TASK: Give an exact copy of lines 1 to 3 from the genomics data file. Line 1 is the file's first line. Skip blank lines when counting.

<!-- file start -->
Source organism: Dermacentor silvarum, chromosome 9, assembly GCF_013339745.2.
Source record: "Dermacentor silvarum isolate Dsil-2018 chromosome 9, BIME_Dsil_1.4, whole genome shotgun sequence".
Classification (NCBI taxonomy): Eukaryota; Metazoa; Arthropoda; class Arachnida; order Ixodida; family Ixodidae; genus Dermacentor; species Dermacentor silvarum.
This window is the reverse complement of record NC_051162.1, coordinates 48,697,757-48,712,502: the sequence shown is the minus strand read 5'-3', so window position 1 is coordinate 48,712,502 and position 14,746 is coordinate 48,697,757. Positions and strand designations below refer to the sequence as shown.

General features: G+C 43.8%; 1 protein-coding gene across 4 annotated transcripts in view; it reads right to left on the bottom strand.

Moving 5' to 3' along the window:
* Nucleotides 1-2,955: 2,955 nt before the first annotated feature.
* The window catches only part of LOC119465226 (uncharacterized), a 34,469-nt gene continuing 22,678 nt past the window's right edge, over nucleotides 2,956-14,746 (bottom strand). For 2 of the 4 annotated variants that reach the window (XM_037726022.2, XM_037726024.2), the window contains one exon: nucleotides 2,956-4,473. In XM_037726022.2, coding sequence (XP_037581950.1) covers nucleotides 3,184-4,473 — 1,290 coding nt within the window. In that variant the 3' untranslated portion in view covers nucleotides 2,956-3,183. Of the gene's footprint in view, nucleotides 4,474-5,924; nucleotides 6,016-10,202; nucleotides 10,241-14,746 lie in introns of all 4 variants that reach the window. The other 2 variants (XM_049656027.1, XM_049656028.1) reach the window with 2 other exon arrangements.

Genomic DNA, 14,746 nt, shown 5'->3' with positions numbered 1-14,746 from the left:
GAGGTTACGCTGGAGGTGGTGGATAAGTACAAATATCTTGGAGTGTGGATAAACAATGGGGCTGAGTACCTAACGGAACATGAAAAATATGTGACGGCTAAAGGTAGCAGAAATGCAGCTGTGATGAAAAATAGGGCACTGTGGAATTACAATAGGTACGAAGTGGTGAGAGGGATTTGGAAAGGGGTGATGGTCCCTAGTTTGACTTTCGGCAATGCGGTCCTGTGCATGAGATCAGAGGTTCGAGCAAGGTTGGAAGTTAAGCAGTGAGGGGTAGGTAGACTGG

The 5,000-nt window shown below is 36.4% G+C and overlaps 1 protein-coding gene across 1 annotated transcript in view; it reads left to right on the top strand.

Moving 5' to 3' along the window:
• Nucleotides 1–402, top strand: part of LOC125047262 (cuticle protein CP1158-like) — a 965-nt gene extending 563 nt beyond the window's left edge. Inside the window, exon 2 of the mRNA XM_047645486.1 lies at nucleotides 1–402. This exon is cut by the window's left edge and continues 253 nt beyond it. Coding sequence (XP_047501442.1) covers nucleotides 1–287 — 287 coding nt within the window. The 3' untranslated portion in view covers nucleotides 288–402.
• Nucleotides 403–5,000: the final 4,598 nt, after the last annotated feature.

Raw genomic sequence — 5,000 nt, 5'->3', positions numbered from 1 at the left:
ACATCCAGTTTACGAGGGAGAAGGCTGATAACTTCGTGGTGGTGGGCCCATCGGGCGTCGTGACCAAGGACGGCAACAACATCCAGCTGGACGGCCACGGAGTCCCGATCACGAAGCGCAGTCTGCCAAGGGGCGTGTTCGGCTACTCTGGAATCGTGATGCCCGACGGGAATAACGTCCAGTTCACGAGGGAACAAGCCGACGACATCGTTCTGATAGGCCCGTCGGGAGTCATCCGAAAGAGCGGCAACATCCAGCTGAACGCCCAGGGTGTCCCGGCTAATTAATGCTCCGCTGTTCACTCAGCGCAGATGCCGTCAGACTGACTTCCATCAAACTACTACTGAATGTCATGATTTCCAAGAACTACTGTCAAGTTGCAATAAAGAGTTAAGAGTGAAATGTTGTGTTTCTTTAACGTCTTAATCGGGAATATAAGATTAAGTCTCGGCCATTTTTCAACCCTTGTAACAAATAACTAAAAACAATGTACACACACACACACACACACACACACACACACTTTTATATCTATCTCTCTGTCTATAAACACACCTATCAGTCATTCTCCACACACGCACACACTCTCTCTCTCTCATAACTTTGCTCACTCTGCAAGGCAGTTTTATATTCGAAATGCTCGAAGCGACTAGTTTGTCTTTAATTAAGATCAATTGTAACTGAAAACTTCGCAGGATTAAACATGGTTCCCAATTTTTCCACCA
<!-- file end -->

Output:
Source organism: Dermacentor silvarum, chromosome 9, assembly GCF_013339745.2.
Source record: "Dermacentor silvarum isolate Dsil-2018 chromosome 9, BIME_Dsil_1.4, whole genome shotgun sequence".
Classification (NCBI taxonomy): Eukaryota; Metazoa; Arthropoda; class Arachnida; order Ixodida; family Ixodidae; genus Dermacentor; species Dermacentor silvarum.